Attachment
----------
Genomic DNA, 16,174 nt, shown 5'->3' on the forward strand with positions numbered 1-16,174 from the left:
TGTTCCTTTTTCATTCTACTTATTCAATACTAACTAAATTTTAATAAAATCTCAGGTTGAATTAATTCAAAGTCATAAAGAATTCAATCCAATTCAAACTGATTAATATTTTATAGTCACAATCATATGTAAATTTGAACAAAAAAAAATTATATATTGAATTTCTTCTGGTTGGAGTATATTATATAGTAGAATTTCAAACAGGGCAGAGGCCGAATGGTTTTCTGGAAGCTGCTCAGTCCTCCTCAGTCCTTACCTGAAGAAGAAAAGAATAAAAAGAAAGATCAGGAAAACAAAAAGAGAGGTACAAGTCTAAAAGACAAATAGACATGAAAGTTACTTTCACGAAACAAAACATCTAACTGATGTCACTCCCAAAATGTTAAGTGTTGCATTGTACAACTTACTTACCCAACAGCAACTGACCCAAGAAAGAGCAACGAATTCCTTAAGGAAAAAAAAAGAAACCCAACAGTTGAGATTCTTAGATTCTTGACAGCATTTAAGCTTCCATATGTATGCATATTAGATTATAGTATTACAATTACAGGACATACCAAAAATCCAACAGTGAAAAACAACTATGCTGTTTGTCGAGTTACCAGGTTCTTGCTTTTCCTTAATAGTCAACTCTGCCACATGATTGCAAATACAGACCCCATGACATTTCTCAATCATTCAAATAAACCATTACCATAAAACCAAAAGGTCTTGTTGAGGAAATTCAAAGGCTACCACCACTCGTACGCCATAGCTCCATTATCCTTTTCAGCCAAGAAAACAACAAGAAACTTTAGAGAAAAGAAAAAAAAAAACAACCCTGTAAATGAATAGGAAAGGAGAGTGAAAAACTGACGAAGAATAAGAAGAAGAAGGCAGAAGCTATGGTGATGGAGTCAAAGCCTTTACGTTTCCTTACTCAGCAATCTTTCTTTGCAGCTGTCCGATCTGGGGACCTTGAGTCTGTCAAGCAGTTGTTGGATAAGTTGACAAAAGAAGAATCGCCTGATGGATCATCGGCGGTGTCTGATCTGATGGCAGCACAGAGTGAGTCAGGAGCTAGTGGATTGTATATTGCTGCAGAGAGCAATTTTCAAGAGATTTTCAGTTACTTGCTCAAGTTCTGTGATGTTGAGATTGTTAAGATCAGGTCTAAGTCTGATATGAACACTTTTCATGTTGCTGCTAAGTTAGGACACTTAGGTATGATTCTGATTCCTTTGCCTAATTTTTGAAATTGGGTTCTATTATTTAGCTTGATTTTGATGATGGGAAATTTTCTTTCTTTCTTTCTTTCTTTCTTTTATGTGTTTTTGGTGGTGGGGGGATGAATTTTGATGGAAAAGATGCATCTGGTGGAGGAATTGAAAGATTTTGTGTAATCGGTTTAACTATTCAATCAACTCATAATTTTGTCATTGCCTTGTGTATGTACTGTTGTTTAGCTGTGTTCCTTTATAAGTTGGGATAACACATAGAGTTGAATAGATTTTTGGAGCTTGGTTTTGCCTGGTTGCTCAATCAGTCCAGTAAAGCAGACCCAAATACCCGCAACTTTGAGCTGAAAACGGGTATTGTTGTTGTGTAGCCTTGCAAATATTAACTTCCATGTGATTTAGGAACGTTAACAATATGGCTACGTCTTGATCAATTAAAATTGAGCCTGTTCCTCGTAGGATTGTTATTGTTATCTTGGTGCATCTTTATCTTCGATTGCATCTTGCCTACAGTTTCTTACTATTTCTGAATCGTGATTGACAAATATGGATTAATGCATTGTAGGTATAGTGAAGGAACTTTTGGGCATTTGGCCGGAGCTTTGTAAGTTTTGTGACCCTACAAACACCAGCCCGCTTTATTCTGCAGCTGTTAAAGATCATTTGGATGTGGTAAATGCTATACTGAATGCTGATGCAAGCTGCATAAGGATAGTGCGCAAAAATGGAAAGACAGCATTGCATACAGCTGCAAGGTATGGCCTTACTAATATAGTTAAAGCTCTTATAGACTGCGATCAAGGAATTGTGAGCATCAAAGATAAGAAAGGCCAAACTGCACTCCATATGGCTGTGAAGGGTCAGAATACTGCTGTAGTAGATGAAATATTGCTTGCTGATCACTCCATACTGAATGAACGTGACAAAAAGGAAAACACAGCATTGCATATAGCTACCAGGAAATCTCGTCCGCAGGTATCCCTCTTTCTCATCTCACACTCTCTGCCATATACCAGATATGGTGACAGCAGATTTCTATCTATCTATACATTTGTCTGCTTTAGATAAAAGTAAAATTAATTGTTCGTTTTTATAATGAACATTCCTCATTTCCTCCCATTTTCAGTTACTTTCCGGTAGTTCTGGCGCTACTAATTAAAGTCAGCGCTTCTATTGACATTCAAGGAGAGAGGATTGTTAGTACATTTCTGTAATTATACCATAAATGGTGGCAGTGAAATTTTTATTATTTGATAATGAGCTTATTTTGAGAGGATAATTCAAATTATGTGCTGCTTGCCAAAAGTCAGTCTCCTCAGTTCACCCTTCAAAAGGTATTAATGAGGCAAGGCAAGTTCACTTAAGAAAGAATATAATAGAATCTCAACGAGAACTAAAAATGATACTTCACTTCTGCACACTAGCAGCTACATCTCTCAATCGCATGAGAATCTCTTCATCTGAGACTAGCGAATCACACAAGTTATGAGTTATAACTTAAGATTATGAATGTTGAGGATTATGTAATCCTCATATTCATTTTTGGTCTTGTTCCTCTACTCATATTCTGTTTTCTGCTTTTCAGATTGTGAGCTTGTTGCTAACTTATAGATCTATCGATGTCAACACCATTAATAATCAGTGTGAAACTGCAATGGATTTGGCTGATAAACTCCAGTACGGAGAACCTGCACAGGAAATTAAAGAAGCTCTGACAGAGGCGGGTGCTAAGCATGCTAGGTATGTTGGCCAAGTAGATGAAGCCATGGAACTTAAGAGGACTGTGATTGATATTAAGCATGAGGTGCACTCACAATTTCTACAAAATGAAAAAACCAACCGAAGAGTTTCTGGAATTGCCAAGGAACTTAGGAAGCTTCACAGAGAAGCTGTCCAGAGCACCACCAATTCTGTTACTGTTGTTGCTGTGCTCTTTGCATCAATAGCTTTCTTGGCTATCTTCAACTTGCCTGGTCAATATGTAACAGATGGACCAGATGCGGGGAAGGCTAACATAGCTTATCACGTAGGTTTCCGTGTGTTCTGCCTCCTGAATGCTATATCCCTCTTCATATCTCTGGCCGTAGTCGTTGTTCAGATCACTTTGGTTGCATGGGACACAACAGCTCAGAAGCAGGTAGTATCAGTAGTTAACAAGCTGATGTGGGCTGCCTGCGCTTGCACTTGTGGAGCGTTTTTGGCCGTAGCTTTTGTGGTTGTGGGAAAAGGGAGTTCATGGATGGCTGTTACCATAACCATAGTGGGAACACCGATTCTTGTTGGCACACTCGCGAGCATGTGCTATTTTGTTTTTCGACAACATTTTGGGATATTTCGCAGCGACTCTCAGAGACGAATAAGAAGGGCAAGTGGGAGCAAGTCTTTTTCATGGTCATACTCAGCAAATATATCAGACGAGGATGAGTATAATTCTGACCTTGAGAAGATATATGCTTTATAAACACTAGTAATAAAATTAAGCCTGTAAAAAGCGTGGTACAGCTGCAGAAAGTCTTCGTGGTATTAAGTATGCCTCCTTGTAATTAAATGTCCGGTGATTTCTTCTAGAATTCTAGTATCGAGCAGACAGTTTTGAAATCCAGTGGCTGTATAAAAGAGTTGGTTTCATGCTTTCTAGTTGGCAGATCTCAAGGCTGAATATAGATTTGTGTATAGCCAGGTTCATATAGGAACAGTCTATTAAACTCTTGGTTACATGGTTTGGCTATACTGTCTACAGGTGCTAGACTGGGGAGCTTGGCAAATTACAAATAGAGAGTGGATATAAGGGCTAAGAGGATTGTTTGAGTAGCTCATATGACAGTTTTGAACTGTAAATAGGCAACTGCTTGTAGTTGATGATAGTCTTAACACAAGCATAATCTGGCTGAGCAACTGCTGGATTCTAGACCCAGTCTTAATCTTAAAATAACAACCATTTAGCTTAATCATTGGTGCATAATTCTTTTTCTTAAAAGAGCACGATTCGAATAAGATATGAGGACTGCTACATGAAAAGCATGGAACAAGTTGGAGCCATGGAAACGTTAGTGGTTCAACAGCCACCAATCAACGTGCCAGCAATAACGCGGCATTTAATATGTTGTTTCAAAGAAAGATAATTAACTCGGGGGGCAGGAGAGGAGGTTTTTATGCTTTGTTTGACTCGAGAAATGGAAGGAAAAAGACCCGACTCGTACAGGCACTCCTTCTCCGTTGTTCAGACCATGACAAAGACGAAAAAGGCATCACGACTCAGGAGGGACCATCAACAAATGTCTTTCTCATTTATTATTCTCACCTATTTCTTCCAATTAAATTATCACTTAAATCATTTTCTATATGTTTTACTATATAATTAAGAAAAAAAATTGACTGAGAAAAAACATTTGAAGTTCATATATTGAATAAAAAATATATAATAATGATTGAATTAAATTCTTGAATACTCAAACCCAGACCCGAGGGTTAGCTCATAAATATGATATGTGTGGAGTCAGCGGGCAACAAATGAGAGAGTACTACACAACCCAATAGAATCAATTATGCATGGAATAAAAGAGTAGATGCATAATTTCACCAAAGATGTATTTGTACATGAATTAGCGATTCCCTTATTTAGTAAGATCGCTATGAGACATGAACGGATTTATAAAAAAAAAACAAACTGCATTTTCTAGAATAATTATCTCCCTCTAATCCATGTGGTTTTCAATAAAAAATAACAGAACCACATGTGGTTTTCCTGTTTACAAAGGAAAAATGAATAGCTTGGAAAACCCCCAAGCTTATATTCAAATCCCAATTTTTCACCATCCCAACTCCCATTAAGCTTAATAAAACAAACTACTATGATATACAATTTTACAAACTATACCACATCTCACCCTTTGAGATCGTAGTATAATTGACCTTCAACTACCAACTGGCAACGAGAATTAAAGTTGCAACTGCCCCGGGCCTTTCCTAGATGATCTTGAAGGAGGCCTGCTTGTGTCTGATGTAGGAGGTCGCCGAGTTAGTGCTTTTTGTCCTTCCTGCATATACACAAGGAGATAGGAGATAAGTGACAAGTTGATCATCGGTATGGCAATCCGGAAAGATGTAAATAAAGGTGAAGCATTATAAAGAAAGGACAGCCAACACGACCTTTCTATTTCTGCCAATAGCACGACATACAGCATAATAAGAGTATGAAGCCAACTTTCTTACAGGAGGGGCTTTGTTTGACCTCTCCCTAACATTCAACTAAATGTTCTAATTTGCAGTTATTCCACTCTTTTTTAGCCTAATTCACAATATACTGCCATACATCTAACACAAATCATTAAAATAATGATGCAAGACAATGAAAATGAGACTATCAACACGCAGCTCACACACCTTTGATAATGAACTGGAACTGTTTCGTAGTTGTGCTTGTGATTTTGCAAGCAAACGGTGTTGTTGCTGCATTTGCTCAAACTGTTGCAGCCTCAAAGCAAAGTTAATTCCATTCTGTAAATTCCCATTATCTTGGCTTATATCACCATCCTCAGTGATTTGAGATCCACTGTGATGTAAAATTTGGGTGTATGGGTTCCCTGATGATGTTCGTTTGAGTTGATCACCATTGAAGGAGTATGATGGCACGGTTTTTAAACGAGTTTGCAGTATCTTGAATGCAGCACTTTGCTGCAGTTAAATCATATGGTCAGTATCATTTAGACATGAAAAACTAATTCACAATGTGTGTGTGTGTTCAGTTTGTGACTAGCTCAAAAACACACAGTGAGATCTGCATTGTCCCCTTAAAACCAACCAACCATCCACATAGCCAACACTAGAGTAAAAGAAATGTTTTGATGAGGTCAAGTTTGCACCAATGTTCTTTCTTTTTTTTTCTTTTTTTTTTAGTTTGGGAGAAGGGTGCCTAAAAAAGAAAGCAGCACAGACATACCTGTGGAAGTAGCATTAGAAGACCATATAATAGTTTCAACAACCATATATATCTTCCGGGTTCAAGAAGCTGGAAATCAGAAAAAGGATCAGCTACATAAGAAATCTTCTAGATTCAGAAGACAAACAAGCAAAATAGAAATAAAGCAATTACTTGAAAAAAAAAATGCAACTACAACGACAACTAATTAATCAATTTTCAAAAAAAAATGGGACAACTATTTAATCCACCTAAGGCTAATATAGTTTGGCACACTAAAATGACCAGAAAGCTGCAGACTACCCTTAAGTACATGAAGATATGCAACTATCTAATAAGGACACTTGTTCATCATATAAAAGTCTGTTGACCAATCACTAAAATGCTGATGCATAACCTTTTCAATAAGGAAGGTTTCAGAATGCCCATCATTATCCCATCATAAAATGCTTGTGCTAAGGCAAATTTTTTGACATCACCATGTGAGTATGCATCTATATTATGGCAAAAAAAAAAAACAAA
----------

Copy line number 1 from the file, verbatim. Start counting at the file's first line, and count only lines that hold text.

Genomic DNA, 16,174 nt, shown 5'->3' on the forward strand with positions numbered 1-16,174 from the left: